It has been almost 20 years since Singaporeans went to the polls in an economic downturn.
The last time they did, on Nov 3, 2001, the People’s Action Party (PAP) was returned to power with 75.3 per cent of the vote.
Parliament was dissolved a day after the electoral boundaries report came out on Oct 17.
That election was called amid global security concerns as a result of the Sept 11 terrorist attacks on the United States.
Today, some political watchers see the coronavirus outbreak as a reason for the ruling party to seek to renew its mandate.
The Government has a year left on its five-year term. The next general election must be held in April 2021 at the latest. But the process has already been set in motion. The Electoral Boundaries Review Committee (EBRC), convened by Prime Minister Lee Hsien Loong more than seven months ago, released its report yesterday.
Observers note that the PAP’s chances of getting strong support from the electorate are always higher in times of crisis, like in the present circumstances.
Moreover, the coronavirus pandemic poses a challenge of a different magnitude.
In his address to the nation on Thursday, PM Lee cautioned that the Covid-19 outbreak will continue for a year, maybe longer – and more stringent measures may be needed. The Government is also working on a second stimulus package and may have to tap the reserves.
The Government’s view seems to be that an election win will give it the mandate to do more to tackle the impact of the crisis – especially as the challenges are likely to be greater.
Not everyone takes this view.
Yesterday, several opposition parties criticised the move towards a GE. The Singapore Democratic Party hoped the PAP would not “capitalise on the crisis”, saying a GE would take away resources needed to combat the outbreak, and jeopardise the public’s health and well-being.
But it is not a certainty that an election in a crisis always favours the incumbent. It may lose some votes just by going to the ballot box at a time like this.
Much has also changed since GE 2001, when the PAP was returned to power on Nomination Day as only 29 of the 84 seats were contested.
The electoral boundaries were significantly revised ahead of that election. Except for Bishan-Toa Payoh GRC and three single seats, all constituencies had changes.
The electoral divisions then: nine single-member constituencies (SMCs), nine five-member GRCs and five six-member GRCs.
Since then, the playing field has been levelled to some extent, and the expectation is that all seats will be contested this round, as was the case in 2015.
The latest boundary changes also see smaller constituencies – 14 SMCs, six four-member GRCs and 11 five-member GRCs. In addition, just over 13 per cent of voters will find themselves in a new constituency in the next GE, if they are at the same address as in 2015. This compares with 19 per cent of voters who were in a new constituency in 2015, and 30 per cent in 2011.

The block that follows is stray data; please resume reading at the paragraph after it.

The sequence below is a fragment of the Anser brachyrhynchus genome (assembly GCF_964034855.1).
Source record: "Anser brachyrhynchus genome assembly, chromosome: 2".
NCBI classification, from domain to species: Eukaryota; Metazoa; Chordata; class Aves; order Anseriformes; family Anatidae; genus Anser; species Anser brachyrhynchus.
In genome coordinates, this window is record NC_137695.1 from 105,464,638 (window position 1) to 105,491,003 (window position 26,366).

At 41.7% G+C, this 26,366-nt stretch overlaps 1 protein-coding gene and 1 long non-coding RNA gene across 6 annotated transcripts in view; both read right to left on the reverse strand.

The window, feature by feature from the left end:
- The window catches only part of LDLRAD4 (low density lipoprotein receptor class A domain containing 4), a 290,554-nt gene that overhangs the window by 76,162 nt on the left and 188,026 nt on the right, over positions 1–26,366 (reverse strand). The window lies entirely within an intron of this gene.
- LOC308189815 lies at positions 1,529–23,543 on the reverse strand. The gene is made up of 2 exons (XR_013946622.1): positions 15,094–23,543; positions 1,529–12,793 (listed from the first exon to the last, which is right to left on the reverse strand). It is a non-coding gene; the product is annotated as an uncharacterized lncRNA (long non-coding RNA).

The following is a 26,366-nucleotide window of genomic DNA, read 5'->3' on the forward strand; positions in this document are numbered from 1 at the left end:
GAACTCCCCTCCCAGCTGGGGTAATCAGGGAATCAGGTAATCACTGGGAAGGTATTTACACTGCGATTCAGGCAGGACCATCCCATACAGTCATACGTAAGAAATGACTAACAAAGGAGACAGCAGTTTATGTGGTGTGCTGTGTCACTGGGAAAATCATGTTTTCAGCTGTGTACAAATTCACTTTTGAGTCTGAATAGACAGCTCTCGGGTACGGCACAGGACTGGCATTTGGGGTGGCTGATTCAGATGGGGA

Some would no doubt see the latest round of changes as carefully calibrated – especially for areas set to see close contests.
The Workers’ Party (WP) said in its response yesterday that as has been the custom, the committee has not disclosed how it came to make its decisions: “For instance, while the number of SMCs has increased from 13 to 14, the EBRC has not explained why it chose to carve out some new SMCs while dissolving Sengkang West, Fengshan and Punggol East SMCs, areas where WP has been active for many years.”
The committee said it took into account current configurations, and changes in the number of electors due to population shifts and housing developments.
But it did not go unnoticed that two of the upsized five-member GRCs – East Coast and West Coast – are those expected to be contested by teams led by opposition figures Low Thia Khiang and Tan Cheng Bock.
Now that the report is out, candidates on all sides will step up their outreach to voters. But questions remain over what approaches they will adopt, in the light of the evolving Covid-19 situation.
With shaking hands, handing out leaflets and meeting voters – activities essential to a campaign – now a concern for fear of infection, some plan to step up their presence on social media.
But what of rallies, which remain a mainstay? Or precautions at the polling station?
As the boundaries report comes on the heels of advice to step up social distancing and minimise social contact, voters will need to know how the coming election will be carried out, and what precautions are being taken to ensure that no new clusters crop up as a result of the campaign.
It is also apt for the Government to get a clean mandate and focus on decisions – popular or otherwise – that need to be taken to steer the nation out of the coronavirus storm.
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